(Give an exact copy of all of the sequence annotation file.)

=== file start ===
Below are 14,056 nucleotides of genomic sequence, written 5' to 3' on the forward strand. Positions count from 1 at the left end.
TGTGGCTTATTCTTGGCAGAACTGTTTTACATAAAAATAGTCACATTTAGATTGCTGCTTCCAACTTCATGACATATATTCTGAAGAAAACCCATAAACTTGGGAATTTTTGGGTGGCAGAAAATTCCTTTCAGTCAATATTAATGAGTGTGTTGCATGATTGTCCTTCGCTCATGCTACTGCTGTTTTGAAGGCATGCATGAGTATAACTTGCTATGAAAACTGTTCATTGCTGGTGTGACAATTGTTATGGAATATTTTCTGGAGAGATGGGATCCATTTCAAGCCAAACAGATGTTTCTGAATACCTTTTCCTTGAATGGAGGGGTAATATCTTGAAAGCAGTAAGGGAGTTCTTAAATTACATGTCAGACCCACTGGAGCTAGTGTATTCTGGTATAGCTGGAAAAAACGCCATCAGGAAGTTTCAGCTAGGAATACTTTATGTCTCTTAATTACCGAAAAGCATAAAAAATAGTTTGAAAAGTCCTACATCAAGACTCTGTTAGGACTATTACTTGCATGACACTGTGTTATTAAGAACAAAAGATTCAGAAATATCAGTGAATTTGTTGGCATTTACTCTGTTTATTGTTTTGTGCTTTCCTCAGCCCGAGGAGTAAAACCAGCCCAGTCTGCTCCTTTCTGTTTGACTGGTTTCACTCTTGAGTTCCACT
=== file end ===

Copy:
Below are 14,056 nucleotides of genomic sequence, written 5' to 3' on the forward strand. Positions count from 1 at the left end.
TGTGGCTTATTCTTGGCAGAACTGTTTTACATAAAAATAGTCACATTTAGATTGCTGCTTCCAACTTCATGACATATATTCTGAAGAAAACCCATAAACTTGGGAATTTTTGGGTGGCAGAAAATTCCTTTCAGTCAATATTAATGAGTGTGTTGCATGATTGTCCTTCGCTCATGCTACTGCTGTTTTGAAGGCATGCATGAGTATAACTTGCTATGAAAACTGTTCATTGCTGGTGTGACAATTGTTATGGAATATTTTCTGGAGAGATGGGATCCATTTCAAGCCAAACAGATGTTTCTGAATACCTTTTCCTTGAATGGAGGGGTAATATCTTGAAAGCAGTAAGGGAGTTCTTAAATTACATGTCAGACCCACTGGAGCTAGTGTATTCTGGTATAGCTGGAAAAAACGCCATCAGGAAGTTTCAGCTAGGAATACTTTATGTCTCTTAATTACCGAAAAGCATAAAAAATAGTTTGAAAAGTCCTACATCAAGACTCTGTTAGGACTATTACTTGCATGACACTGTGTTATTAAGAACAAAAGATTCAGAAATATCAGTGAATTTGTTGGCATTTACTCTGTTTATTGTTTTGTGCTTTCCTCAGCCCGAGGAGTAAAACCAGCCCAGTCTGCTCCTTTCTGTTTGACTGGTTTCACTCTTGAGTTCCACT